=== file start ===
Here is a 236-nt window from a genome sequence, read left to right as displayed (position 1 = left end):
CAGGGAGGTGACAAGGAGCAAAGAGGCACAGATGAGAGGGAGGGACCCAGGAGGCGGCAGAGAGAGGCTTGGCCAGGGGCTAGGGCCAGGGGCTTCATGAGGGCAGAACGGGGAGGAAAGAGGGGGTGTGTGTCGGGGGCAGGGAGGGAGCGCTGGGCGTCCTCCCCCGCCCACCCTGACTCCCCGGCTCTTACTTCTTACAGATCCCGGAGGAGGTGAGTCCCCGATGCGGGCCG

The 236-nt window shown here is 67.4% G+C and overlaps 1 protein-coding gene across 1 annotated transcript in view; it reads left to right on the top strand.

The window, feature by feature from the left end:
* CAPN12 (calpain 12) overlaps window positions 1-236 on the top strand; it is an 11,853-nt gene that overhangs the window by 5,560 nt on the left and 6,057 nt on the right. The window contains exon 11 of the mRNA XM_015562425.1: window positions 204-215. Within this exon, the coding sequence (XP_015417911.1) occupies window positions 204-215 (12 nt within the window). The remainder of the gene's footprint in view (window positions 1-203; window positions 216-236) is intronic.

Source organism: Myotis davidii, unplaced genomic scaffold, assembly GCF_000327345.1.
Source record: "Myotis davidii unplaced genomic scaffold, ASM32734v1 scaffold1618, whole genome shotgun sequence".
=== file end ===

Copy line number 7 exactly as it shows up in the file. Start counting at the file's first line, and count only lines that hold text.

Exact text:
Source record: "Myotis davidii unplaced genomic scaffold, ASM32734v1 scaffold1618, whole genome shotgun sequence".